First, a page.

Kaid Benfield Archive


Size matters: suburban county limits size of mega-mansions in older neighborhoods

Kaid Benfield

Posted December 16, 2008 at 1:25PM

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Austin, TX (by: Melanie Martinez, creative commons license)The Montgomery (MD) County Council has voted 8-1 to scale back the size of new homes that are replacing teardowns in older neighborhoods.  This addresses what has become a growing (pun initially unintended) problem in many communities.  From the National Trust's website:

"Across the nation a teardown epidemic is wiping out historic neighborhoods one house at a time.  As older homes are demolished and replaced with dramatically larger, out-of-scale new structures, the historic character of the existing neighborhood is changed forever.  Neighborhood livability is diminished as trees are removed, backyards are eliminated, and sunlight is blocked by towering new structures built up to the property lines.  Community economic and social diversity is reduced as new mansions replace affordable homes.  House by house, neighborhoods are losing a part of their historic fabric and much of their character."

Austin, TX (courtesy of the National Trust for Historic Preservation)Not everyone is so restrained.  From an eloquent and to-the-point writer on the blog Teardown Post:

"I hate teardowns, as do most preservationists. I hate them because they are shortsighted and wasteful. I hate them because they destroy history and a sense of place. I hate them because they represent the worst aspects of the all-American need for everything to be shiny and modern and huge and up to date. I hate them because the buildings constructed to replace the demolished structures are often not only completely out-of-scale and out-of-style for the neighborhood environment, but of significantly inferior construction. I hate them because they signify another victory and a big cash prize for some vulture developer, giving him the means to begin the process anew on yet another property.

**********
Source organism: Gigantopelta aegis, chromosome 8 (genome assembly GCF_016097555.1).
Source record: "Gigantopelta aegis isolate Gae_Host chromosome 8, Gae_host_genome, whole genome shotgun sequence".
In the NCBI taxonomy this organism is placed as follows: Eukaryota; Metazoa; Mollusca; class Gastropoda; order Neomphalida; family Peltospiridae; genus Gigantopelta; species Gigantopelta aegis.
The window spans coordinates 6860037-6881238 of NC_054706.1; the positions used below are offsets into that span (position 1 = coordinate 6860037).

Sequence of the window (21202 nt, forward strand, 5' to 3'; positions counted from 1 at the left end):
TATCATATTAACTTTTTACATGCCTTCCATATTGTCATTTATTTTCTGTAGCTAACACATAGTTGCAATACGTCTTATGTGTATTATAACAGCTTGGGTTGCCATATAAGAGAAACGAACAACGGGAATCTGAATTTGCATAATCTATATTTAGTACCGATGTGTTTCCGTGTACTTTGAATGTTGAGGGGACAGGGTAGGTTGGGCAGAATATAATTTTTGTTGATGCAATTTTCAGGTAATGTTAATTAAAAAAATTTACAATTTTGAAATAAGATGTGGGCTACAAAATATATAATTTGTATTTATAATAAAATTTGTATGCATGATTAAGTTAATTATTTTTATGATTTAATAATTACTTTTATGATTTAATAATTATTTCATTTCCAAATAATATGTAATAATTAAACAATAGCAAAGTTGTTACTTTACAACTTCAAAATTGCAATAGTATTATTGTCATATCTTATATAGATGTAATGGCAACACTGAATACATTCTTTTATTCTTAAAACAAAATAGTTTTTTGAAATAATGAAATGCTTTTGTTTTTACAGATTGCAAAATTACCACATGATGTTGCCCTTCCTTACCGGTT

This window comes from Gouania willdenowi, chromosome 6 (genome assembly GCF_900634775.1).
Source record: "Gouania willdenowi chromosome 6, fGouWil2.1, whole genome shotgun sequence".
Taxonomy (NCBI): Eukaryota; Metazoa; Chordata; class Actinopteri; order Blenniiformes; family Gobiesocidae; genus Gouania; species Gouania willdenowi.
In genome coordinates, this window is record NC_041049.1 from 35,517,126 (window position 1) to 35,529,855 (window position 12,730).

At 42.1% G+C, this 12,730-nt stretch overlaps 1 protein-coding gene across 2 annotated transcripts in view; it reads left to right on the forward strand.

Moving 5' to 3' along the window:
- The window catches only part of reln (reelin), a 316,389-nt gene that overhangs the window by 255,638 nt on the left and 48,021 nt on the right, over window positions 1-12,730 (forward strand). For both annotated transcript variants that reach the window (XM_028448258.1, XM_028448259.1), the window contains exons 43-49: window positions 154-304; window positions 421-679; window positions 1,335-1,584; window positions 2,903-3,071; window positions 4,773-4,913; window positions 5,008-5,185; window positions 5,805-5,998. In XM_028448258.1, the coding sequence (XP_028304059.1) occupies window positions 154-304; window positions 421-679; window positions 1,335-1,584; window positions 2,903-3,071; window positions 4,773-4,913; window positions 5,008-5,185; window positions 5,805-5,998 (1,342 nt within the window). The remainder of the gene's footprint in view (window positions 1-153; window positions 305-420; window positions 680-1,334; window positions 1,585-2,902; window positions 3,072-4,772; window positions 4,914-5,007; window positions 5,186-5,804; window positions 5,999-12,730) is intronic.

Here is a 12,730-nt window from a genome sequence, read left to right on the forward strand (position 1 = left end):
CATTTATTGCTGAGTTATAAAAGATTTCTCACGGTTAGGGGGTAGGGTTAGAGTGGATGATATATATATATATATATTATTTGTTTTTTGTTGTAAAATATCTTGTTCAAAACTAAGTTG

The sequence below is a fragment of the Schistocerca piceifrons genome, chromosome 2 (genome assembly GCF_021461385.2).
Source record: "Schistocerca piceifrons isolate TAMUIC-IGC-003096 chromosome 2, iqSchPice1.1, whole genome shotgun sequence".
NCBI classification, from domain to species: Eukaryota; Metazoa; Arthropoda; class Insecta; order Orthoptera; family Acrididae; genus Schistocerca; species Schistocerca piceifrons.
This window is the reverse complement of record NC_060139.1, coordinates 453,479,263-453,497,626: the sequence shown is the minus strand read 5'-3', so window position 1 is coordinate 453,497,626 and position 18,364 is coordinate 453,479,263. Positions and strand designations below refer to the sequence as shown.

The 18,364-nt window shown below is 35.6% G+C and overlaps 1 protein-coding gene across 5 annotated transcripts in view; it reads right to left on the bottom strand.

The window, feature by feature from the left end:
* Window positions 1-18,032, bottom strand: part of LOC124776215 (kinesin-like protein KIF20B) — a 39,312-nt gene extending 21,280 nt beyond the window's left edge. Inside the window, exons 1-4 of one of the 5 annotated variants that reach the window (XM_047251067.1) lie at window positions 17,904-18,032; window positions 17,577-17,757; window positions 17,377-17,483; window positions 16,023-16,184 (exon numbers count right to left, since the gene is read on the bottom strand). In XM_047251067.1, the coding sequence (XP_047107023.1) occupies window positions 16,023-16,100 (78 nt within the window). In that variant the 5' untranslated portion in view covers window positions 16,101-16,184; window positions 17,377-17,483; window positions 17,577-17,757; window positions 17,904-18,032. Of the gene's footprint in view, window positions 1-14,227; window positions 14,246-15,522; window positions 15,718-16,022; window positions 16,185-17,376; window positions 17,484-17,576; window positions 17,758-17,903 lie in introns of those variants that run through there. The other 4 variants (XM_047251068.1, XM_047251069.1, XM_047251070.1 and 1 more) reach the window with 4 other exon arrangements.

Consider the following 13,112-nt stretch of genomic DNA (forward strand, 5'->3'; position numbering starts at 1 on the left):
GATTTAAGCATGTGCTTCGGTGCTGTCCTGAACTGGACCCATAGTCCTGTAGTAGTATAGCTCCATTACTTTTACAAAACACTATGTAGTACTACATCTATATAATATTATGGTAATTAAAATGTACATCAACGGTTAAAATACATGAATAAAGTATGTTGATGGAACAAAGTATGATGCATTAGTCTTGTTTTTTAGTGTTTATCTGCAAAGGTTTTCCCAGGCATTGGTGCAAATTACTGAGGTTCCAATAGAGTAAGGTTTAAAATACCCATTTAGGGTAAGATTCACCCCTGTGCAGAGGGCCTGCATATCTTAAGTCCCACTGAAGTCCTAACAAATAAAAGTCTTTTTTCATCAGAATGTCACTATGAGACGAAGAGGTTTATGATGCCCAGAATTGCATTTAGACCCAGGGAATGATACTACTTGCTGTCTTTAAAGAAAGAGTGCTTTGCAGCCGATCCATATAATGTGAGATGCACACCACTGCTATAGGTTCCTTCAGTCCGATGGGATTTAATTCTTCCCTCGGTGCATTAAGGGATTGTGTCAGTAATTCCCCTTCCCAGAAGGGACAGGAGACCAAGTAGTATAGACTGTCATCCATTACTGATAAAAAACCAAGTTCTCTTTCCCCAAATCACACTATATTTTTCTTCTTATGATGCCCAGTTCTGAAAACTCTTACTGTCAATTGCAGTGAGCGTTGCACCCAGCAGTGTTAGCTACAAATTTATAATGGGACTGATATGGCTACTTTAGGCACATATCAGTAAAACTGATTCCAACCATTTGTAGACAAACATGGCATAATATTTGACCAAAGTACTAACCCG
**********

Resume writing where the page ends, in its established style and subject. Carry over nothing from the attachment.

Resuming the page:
"I hate teardowns (on a deep-personal-bias level) because my childhood home is in a landfill, and one by one, the houses of our neighbors are joining it, recreating the neighborhood in the sense that they are all ending up commingled as useless rubble, detritus of the ridiculously high land values in my hometown . . .

"The end result of this is that when I go home, there is less and less of my past to show my children. Even the much-beloved woods behind our house is gone, because the McMansion they built on our old foundation extends so far back that the back yard disappeared completely. So not only was the house destroyed, but dozens of mature trees too . . ."

The new Montgomery County guidelines do not prohibit teardowns per se, but they do limit the size of the replacements.  In an article written by Ann E. Marimow and Miranda S. Spivac, The Washington Post reports that the guidelines, which will become law on April 28, reduce the size of homes by about 14 percent on small lots and by 20 percent on half-acre lots.  Owners will still be able to build homes as big as 4,500 square feet on lots as large as 6,000 square feet.  In some parts of the county, height limits will drop from 50 feet to 35 or 45 feet, depending on lot size.  (Heights are already limited to about 35 feet in denser, residential neighborhoods.)  Not counted in these calculations would be bay windows, open porches, chimneys and detached garages.

Go here for the full article.